If you say “haha,” aloud, you are not, under any circumstances, laughing. In fact it is something like the opposite of a laugh, the onomatopoeia of a dead laugh. You are laughing at laughing, or at best describing it (‘funny haha’). That is why, in transcriptions of interviews for example, laughter often becomes instead a stage direction, a non-verbal cue in parentheses: “(laughs)… (laughter)…”
If you write “haha,” on the other hand – rather, for example, than “lol” – you are begging the question. You are choosing, deliberately, to inhabit the ambiguity of writing, its indecision between saying and doing, its fundamental indirection. It is, just, possible for “haha” on the page to be a sympathetic form of laughter rather than its mockery; but it is impossible that it evades the possibility of mockery – which is to say, the possibility of irony – entirely.
2.2 140 MILES EAST OF LA
Standing at the edge of the desert Freedman asks Fitzpatrick if he remembered the camera. He nods. As gallerists, they bury a suitcase filled with artwork.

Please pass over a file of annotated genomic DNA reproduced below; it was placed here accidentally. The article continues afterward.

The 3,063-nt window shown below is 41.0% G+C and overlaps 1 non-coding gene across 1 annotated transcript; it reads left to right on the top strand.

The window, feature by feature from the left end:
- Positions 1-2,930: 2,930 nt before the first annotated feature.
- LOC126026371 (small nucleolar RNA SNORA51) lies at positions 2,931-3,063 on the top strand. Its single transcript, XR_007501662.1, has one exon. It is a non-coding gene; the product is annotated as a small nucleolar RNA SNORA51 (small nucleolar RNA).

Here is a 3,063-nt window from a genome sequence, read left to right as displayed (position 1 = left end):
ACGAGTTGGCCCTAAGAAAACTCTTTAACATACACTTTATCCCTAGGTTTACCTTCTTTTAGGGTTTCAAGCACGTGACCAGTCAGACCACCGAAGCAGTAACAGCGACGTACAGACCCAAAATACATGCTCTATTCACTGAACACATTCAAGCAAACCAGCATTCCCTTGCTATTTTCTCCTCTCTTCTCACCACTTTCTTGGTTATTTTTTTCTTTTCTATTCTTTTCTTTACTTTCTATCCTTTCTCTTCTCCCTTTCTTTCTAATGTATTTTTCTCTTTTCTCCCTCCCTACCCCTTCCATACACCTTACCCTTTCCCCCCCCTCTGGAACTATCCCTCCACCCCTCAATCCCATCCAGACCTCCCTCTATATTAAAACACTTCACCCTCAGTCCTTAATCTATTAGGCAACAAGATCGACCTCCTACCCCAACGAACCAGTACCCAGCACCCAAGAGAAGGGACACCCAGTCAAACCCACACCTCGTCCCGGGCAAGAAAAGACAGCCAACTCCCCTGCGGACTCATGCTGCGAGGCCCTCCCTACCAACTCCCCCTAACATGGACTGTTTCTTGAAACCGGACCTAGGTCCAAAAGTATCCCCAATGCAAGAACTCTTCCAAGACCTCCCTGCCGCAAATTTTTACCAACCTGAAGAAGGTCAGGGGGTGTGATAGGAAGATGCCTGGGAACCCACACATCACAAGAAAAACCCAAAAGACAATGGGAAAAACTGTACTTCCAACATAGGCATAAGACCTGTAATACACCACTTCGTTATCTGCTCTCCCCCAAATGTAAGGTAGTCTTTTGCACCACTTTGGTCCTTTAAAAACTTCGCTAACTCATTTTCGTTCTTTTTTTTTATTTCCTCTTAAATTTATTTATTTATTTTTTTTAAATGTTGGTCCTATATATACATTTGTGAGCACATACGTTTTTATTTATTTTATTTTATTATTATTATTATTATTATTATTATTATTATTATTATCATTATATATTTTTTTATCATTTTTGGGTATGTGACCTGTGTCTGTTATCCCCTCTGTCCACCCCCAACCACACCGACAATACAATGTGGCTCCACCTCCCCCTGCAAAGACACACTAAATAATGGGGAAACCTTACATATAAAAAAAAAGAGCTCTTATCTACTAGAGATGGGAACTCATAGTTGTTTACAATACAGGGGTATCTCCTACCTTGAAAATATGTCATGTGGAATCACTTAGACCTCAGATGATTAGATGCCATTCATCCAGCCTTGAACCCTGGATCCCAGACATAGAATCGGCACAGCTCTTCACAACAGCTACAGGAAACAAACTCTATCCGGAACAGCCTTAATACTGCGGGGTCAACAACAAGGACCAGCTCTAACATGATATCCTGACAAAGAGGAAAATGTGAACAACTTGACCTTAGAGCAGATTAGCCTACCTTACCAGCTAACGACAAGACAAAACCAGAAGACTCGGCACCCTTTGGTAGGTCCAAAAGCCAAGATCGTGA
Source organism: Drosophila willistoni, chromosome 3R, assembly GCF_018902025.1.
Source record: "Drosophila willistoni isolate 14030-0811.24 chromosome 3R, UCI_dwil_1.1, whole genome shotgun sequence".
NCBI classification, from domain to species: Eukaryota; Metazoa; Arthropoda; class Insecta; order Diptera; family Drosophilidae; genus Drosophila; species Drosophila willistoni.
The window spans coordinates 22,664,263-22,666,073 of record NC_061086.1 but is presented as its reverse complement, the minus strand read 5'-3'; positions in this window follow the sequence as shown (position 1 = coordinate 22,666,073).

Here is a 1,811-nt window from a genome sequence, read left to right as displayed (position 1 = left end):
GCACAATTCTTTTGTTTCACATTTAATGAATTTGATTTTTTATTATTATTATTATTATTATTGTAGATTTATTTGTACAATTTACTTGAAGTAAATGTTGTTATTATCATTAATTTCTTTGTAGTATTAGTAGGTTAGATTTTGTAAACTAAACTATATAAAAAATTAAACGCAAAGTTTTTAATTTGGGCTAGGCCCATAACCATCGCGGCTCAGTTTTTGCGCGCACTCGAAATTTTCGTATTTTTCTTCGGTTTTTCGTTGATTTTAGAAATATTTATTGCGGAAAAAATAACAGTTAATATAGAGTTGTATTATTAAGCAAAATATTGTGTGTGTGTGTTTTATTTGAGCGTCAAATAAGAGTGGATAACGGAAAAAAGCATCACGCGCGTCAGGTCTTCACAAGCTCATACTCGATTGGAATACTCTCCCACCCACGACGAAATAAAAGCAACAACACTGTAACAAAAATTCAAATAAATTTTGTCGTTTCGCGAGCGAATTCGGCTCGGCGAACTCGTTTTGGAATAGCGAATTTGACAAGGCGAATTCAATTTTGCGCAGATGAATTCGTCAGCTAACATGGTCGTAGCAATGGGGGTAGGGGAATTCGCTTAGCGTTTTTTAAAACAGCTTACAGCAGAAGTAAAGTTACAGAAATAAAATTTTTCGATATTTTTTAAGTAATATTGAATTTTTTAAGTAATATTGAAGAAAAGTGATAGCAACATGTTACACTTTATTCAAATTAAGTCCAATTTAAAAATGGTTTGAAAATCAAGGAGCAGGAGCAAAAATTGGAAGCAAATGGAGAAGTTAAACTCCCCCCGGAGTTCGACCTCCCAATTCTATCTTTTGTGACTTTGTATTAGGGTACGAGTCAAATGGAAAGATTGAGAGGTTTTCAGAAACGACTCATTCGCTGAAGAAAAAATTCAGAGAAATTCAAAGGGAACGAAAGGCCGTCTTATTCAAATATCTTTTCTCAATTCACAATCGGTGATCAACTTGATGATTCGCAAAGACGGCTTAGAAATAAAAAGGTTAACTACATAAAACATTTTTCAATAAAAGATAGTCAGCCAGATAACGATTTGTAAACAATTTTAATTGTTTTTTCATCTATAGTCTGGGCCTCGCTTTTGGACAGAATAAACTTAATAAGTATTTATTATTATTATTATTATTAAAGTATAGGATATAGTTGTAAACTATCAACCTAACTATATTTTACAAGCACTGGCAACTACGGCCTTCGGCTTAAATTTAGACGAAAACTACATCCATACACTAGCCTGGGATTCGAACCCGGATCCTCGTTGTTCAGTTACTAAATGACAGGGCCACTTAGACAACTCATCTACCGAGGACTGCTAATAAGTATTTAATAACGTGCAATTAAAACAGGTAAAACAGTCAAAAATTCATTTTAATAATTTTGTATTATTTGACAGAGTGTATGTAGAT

Marlie Mul, perched on a stool at Besenkammer, gives advice on pouring resin. Hannah Weinberger, at Elaine, sends out a mass email about the Sadie Benning screening. Matthew Lutz-Kinoy exits a cab holding an Ikea bag filled with painted bathrobes. Leaning on the doorframe in Tobi’s living room, Jean-Michel Wicker describes his book release at APNews. Claus Rasmussen spills a Pilsner Urquell gesturing how to tailor a suit. Nhu Duong, standing in Hauptbahnhof, adjusts a silver dress on Juliette for a photograph. Mathis Altmann picks up DJ Rashad from the airport and brings him to Longstreet Bar.
“Splays” refers to the idea of the spreading out and expansion of body parts. The concise titles chosen by Gabriel Hartley for his works allude to the possible interpretations of his pieces, only apparently consigned to an abstract existence, for the simple spontaneity with which they become associable to the physical surrounding environment which, however, seizes the surreal references. This title manifests and justifies the artist’s choice to literally display his works on the table-cloth like prints, laid out as if they were splayed on the scanner.